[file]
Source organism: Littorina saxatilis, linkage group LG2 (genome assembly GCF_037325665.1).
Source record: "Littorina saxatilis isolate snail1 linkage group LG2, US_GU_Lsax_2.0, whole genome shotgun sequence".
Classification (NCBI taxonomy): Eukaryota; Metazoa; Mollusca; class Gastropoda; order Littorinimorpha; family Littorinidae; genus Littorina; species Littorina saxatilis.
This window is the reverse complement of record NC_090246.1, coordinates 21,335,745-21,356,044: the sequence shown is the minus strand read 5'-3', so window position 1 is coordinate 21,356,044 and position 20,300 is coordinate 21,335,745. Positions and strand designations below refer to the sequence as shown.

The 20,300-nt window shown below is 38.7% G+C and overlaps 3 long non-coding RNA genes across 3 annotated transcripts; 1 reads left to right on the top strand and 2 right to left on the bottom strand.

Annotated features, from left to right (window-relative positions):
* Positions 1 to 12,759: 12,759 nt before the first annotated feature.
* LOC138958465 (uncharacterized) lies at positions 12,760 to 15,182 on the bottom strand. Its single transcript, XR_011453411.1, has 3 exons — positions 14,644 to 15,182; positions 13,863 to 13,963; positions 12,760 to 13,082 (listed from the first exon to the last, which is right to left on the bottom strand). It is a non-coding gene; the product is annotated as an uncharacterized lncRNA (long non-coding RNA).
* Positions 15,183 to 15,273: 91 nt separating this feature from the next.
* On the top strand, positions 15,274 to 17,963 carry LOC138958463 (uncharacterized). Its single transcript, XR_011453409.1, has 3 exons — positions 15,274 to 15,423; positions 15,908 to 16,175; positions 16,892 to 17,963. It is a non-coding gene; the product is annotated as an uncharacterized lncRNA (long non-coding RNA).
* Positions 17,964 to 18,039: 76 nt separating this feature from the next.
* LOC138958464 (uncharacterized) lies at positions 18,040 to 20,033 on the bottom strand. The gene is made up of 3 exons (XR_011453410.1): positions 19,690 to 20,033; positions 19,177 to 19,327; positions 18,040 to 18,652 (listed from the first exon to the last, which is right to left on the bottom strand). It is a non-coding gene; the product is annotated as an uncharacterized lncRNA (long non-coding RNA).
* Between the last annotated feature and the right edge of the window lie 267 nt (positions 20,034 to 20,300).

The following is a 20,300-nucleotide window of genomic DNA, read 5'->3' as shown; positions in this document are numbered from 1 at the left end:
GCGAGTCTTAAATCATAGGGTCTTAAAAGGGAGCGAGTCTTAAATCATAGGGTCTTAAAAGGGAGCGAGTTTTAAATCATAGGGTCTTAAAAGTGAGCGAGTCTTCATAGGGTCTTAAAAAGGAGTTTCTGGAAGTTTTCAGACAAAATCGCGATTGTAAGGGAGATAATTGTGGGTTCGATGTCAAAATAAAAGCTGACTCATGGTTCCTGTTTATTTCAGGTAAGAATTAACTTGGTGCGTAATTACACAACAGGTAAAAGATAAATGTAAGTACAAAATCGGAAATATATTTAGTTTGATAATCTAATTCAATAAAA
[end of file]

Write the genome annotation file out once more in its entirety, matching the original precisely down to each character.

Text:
Source organism: Littorina saxatilis, linkage group LG2 (genome assembly GCF_037325665.1).
Source record: "Littorina saxatilis isolate snail1 linkage group LG2, US_GU_Lsax_2.0, whole genome shotgun sequence".
Classification (NCBI taxonomy): Eukaryota; Metazoa; Mollusca; class Gastropoda; order Littorinimorpha; family Littorinidae; genus Littorina; species Littorina saxatilis.
This window is the reverse complement of record NC_090246.1, coordinates 21,335,745-21,356,044: the sequence shown is the minus strand read 5'-3', so window position 1 is coordinate 21,356,044 and position 20,300 is coordinate 21,335,745. Positions and strand designations below refer to the sequence as shown.

The 20,300-nt window shown below is 38.7% G+C and overlaps 3 long non-coding RNA genes across 3 annotated transcripts; 1 reads left to right on the top strand and 2 right to left on the bottom strand.

Annotated features, from left to right (window-relative positions):
* Positions 1 to 12,759: 12,759 nt before the first annotated feature.
* LOC138958465 (uncharacterized) lies at positions 12,760 to 15,182 on the bottom strand. Its single transcript, XR_011453411.1, has 3 exons — positions 14,644 to 15,182; positions 13,863 to 13,963; positions 12,760 to 13,082 (listed from the first exon to the last, which is right to left on the bottom strand). It is a non-coding gene; the product is annotated as an uncharacterized lncRNA (long non-coding RNA).
* Positions 15,183 to 15,273: 91 nt separating this feature from the next.
* On the top strand, positions 15,274 to 17,963 carry LOC138958463 (uncharacterized). Its single transcript, XR_011453409.1, has 3 exons — positions 15,274 to 15,423; positions 15,908 to 16,175; positions 16,892 to 17,963. It is a non-coding gene; the product is annotated as an uncharacterized lncRNA (long non-coding RNA).
* Positions 17,964 to 18,039: 76 nt separating this feature from the next.
* LOC138958464 (uncharacterized) lies at positions 18,040 to 20,033 on the bottom strand. The gene is made up of 3 exons (XR_011453410.1): positions 19,690 to 20,033; positions 19,177 to 19,327; positions 18,040 to 18,652 (listed from the first exon to the last, which is right to left on the bottom strand). It is a non-coding gene; the product is annotated as an uncharacterized lncRNA (long non-coding RNA).
* Between the last annotated feature and the right edge of the window lie 267 nt (positions 20,034 to 20,300).

The following is a 20,300-nucleotide window of genomic DNA, read 5'->3' as shown; positions in this document are numbered from 1 at the left end:
GCGAGTCTTAAATCATAGGGTCTTAAAAGGGAGCGAGTCTTAAATCATAGGGTCTTAAAAGGGAGCGAGTTTTAAATCATAGGGTCTTAAAAGTGAGCGAGTCTTCATAGGGTCTTAAAAAGGAGTTTCTGGAAGTTTTCAGACAAAATCGCGATTGTAAGGGAGATAATTGTGGGTTCGATGTCAAAATAAAAGCTGACTCATGGTTCCTGTTTATTTCAGGTAAGAATTAACTTGGTGCGTAATTACACAACAGGTAAAAGATAAATGTAAGTACAAAATCGGAAATATATTTAGTTTGATAATCTAATTCAATAAAA